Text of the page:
colonial merchant and statesman who made much of his profit through smuggling. Later became a leading Patriot during the American Revolution.
one of King George III's "yes men" and British prime minister. Repealed Townshend Acts (except the tax on tea). Very cooperative and easily swayed.
British Prime Minister who proposed the theory of "virtual representation" and supported the Stamp Act and Quartering Act. Highly disliked by Americans.
cousin of John Adams from Boston who formed the committees of correspondence, an important step towards the American Revolution.
nicknamed "Champagne Charley," imposed the hated Townshend Acts on the Americans.
Boston lawyer, statesman, and political theorist who represented Enlightenment ideas such as republicanism. Founding Father.
African and Wampanoag soldier who was killed during the Boston Massacre.
Marquis de Lafayette
French general who served invaluably in the Continental Army and helped gain French support in the American Revolution.
King George III
British king whose policies angered American colonists to the point of revolution. "Lost the colonies."
Baron von Steuben
German military officer who taught the American soldiers military technique and discipline (whipped them into shape).
economic theory that nation's power is based on its wealth. Mercantilism was the basis for Britain's North American colonies. The colonies received manufactured goods in exchange for raw materials and resources.
"No taxation without representation"
slogan used by Americans in response to George Grenville's theory of "virtual representation." Became a famous advertisement for revolution.
agreement to not import certain goods. Nonimportation agreements were formed in response to the strengthening grip of Britain on the colonies.
power of the British government to nullify any colonial law it felt threatened the mercantile system. Fueled colonial grievances.
internal taxation is direct taxation on a domestic good; external taxation is indirect taxation on an imported good. Colonists were frustrated by internal taxes; external taxes were not a problem to them.
governmental theory by George Grenville that stated Parliament represented every subject of the British Empire. Colonists were enraged by this belief.
a refusal of goods or services as a form of protest. Colonists boycotted completely certain goods under The Association after the First Continental Congress.
Board of Trade
body formed to oversee the American colonies' trade, see appointments of colonial officials, and review colonial laws. Disliked by Patriots. Part of the Privy Council.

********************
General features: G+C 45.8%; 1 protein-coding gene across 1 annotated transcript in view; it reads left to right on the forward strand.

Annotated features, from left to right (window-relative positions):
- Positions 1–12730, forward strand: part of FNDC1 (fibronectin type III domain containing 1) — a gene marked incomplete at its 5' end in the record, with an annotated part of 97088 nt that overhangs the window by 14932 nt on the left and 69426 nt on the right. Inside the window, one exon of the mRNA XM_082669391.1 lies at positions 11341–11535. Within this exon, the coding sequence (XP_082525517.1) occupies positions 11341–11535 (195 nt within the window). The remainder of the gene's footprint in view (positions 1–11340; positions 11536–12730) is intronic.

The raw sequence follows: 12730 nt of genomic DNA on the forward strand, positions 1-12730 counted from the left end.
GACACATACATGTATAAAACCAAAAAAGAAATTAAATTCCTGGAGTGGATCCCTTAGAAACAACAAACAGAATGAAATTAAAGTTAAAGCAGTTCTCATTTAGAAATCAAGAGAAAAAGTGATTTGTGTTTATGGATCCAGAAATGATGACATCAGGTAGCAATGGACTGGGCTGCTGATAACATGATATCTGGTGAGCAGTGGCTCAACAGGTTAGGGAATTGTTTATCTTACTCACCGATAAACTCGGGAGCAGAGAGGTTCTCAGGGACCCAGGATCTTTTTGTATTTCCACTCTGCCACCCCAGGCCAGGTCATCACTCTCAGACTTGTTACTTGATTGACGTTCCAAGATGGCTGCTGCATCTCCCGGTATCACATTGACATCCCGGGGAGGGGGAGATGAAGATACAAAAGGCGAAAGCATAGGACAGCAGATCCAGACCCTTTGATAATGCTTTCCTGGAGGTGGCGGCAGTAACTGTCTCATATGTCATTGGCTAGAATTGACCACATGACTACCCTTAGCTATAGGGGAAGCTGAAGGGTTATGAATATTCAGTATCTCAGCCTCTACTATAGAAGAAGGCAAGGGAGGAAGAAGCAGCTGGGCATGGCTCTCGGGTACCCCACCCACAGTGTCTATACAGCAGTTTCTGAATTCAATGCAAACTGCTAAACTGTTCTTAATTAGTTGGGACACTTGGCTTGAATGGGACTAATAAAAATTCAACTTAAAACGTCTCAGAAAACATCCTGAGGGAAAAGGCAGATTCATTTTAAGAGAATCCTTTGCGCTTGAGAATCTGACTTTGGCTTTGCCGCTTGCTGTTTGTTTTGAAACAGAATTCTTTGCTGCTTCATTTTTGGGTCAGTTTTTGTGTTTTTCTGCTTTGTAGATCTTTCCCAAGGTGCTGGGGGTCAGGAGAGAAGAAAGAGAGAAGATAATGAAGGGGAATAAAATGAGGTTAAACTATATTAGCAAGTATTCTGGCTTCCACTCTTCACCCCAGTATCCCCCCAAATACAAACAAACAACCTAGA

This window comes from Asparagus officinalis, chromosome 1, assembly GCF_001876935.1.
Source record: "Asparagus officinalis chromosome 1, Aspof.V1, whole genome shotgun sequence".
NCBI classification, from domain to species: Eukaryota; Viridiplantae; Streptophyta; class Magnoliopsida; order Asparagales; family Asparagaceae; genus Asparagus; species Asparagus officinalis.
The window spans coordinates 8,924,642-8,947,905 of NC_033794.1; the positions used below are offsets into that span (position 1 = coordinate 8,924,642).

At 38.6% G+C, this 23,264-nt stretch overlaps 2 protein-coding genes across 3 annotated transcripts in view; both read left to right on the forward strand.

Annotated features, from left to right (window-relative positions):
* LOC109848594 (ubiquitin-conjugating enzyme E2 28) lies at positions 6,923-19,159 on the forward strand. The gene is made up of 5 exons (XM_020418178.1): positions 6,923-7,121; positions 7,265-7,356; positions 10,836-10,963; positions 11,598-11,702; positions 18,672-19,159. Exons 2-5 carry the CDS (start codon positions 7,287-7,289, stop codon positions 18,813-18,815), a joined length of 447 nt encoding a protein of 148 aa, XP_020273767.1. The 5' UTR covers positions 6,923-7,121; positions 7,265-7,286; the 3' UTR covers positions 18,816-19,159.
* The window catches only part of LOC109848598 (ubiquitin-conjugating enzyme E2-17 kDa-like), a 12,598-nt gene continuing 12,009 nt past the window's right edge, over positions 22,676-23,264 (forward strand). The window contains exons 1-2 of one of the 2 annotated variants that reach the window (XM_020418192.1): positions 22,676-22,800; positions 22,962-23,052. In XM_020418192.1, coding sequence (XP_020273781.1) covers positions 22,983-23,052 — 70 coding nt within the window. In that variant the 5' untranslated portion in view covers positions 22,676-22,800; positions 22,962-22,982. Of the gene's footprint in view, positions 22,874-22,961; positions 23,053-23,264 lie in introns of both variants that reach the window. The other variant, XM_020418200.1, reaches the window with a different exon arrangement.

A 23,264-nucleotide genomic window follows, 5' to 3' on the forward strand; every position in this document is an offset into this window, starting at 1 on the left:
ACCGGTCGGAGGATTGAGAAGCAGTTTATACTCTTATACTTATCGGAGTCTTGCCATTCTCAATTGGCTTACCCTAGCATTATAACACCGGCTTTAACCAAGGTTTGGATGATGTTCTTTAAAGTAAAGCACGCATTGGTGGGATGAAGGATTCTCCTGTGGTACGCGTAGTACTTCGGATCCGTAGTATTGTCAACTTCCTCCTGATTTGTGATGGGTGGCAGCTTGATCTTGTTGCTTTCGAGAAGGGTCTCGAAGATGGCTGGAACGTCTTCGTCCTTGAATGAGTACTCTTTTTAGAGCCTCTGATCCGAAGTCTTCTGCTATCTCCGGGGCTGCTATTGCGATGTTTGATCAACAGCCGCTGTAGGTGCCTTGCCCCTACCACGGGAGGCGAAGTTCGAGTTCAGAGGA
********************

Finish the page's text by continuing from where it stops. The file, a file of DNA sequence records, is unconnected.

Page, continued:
Sons of Liberty
group of colonists who vocally opposed British taxation of the colonies. Helped spread spirit of revolution through the colonies.
Act passed by British Parliament in 1774 that extended the boundaries of the Quebec Province to the Ohio River, granted religious freedom to Roman Catholics, and maintained old French customs and institutions.
acts passed by Parliament during the seventeenth and eighteenth centuries that restricted American trade with non-British markets. Became even more rigid following the French and Indian War and were a cause of the American Revolution.
act passed by Parliament following the Stamp Act that affirmed Parliament's right "to bind" the colonies "in all cases whatsoever." Contributed to colonial grievances.
First Continental Congress
colonial assembly at which delegates from all colonies except Georgia met to discuss colonial grievances and convene. Significant in founding American democracy and intercolonial unity.
tax imposed by Parliament in 1764 on molasses from non-British nations entering the American colonies. Contributed to "no taxation without representation."
acts passed by Parliament in 1767 that placed a tax on lead, glass, paint, and tea. Later repealed (except the tea tax) following the Boston Massacre, but nonetheless a contributing factor of the American Revolution.
act passed by Parliament in 1765 that forced colonists to provide food and quarters for British soldiers. Cause of the American Revolution.
first conflict of the American Revolution. British soldiers opened fire on a mob at the Boston Customs House, killing 5 colonists. Causes Parliament to reduce taxes and repeal all but the tax on tea of the Townshend Acts, but still a motivation for colonists in the American Revolution.
result of the First Continental Congress that ordered a complete boycott of British goods. Step in colonial unity and cause of the American Revolution.
act passed by Parliament in 1765 that required a tax (in the form of a stamp) on many documents and paper goods. Significant cause of the American Revolution and the Stamp Act Congress.
committees of correspondence
organizations formed by John Adams in Massachusetts that eventually spread throughout the colonies. Served as shadow governments and were successful in uniting colonies during revolution.
German soldiers who fought in the British military. Served as an advantage for the British during the American Revolution.
courts in which juries were not allowed, the burden of proof was with the defendant, and the defendant was guilty until proven innocent. Frustrated colonists and was opposite both English and (later) American legal systems.
Boston Tea Party
colonial protest led by the Sons of Liberty in which colonists dumped British tea into Boston Harbor. Caused Parliament to impose the Intolerable Acts and the American Revolution.
colonists who remained loyal to Britain. They opposed the American Revolution.
Stamp Act Congress
colonial body formed in response to the Stamp Act. Held that Parliament could not tax a people who were not represented. key in colonial independence and the American Revolution.
acts passed by Parliament to punish rebellious colonists. One of the final causes of the American Revolution.
term to describe a colonial body. Examples: Continental Congress, Continental Army